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PLoS One. 2009;4(4):e5391. doi: 10.1371/journal.pone.0005391. Epub 2009 Apr 29.

Peptide Bbeta(15-42) preserves endothelial barrier function in shock.

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Department of Dermatology, Medical University Vienna, Vienna, Austria.

Erratum in

  • PLoS One. 2009;4(6) doi: 10.1371/annotation/9ae032a2-c48d-46d9-9f8f-d3f401714e42.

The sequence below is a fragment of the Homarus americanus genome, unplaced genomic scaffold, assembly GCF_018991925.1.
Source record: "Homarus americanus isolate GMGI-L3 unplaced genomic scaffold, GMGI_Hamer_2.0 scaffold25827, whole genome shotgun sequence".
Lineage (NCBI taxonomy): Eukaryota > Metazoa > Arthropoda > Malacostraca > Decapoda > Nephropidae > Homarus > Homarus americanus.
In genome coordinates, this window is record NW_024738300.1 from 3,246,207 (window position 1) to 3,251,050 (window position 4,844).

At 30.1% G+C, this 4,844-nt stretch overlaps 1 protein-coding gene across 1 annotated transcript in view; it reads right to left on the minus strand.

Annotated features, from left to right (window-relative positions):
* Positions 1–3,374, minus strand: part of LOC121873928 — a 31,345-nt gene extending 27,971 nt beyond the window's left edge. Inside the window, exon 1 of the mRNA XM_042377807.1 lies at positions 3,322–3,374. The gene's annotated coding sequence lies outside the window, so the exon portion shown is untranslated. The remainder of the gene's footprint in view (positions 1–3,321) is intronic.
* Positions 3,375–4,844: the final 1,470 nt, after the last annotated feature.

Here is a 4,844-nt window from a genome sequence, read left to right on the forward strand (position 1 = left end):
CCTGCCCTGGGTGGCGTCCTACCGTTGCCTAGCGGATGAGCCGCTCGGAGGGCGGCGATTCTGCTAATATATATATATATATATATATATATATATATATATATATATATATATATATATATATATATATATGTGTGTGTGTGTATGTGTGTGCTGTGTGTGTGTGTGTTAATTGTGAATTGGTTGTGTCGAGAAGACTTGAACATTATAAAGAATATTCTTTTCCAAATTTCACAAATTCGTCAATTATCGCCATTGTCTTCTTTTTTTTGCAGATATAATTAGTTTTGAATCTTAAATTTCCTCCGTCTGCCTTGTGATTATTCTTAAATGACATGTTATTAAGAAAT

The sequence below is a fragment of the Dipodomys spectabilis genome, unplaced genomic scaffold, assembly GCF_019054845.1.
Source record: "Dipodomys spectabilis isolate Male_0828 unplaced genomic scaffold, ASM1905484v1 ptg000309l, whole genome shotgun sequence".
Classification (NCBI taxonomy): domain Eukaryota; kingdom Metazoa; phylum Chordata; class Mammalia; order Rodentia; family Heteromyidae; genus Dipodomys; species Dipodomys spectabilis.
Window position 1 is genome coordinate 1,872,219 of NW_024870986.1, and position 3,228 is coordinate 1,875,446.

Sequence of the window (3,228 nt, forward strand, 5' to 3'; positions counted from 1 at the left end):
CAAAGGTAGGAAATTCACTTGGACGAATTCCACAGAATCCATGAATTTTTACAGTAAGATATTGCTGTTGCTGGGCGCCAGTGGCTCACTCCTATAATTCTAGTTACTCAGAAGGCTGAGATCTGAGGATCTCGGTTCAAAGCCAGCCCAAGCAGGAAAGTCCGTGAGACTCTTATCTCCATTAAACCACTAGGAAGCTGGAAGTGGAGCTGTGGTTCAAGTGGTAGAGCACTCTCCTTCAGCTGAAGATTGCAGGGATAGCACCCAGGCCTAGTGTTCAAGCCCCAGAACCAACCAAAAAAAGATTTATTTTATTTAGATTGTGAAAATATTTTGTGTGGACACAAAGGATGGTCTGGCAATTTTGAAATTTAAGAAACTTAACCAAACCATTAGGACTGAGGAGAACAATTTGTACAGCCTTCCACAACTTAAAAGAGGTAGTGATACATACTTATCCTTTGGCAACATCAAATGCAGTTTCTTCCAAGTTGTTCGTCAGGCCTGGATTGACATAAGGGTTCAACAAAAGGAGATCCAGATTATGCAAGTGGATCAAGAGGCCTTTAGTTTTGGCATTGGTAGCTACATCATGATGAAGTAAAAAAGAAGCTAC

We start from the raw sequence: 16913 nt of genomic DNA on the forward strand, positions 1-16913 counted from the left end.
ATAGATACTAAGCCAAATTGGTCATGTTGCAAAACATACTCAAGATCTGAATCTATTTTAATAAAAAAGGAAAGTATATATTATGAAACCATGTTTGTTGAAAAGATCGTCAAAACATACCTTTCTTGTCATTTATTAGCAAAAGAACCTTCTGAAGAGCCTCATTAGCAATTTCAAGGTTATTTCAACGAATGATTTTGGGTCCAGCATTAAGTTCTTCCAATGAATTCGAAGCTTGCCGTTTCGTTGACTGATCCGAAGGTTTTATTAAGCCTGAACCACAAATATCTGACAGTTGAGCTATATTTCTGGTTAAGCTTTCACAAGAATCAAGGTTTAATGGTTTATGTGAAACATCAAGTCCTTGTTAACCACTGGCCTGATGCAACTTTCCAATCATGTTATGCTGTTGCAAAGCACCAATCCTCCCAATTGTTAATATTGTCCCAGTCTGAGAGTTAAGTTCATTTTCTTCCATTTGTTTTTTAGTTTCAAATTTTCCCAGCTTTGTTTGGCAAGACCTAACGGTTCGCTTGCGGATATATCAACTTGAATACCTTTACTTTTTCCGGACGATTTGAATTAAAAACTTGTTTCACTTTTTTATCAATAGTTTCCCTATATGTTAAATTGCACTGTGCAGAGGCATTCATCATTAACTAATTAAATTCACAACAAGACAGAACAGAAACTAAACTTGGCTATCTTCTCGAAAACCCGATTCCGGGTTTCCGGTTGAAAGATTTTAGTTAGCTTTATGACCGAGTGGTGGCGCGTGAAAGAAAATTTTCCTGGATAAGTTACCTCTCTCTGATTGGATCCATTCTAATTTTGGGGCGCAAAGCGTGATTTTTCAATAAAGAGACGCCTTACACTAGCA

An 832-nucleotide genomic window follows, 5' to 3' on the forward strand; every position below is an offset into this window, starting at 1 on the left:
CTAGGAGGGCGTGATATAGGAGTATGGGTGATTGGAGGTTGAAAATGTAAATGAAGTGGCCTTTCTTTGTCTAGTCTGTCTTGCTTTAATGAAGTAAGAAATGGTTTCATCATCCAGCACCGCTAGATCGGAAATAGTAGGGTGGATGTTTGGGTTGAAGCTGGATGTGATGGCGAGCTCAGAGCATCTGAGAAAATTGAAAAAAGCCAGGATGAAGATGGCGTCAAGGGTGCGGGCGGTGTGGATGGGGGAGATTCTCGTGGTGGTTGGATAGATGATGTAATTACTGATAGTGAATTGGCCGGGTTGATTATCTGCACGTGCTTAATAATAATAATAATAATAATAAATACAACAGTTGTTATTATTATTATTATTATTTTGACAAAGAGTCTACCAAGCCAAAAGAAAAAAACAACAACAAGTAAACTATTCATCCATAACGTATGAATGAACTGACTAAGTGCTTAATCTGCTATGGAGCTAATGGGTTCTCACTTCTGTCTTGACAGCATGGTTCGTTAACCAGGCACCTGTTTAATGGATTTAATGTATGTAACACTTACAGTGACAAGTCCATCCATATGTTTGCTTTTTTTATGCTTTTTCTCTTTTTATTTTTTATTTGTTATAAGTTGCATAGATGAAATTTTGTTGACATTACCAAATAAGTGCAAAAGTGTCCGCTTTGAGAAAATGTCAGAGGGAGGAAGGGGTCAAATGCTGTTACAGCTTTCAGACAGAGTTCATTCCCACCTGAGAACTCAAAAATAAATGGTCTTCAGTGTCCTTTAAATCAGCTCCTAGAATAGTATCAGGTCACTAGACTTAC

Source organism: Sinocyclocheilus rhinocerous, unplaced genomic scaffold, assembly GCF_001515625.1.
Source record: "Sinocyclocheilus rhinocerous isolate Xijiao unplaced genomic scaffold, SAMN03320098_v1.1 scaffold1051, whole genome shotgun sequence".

Loss of vascular barrier function causes leak of fluid and proteins into tissues, extensive leak leads to shock and death. Barriers are largely formed by endothelial cell-cell contacts built up by VE-cadherin and are under the control of RhoGTPases. Here we show that a natural plasmin digest product of fibrin, peptide Bbeta15-42 (also called FX06), significantly reduces vascular leak and mortality in animal models for Dengue shock syndrome. The ability of Bbeta15-42 to preserve endothelial barriers is confirmed in rats i.v.-injected with LPS. In endothelial cells, Bbeta15-42 prevents thrombin-induced stress fiber formation, myosin light chain phosphorylation and RhoA activation. The molecular key for the protective effect of Bbeta15-42 is the src kinase Fyn, which associates with VE-cadherin-containing junctions. Following exposure to Bbeta15-42 Fyn dissociates from VE-cadherin and associates with p190RhoGAP, a known antagonists of RhoA activation. The role of Fyn in transducing effects of Bbeta15-42 is confirmed in Fyn(-/-) mice, where the peptide is unable to reduce LPS-induced lung edema, whereas in wild type littermates the peptide significantly reduces leak. Our results demonstrate a novel function for Bbeta15-42. Formerly mainly considered as a degradation product occurring after fibrin inactivation, it has now to be considered as a signaling molecule. It stabilizes endothelial barriers and thus could be an attractive adjuvant in the treatment of shock.

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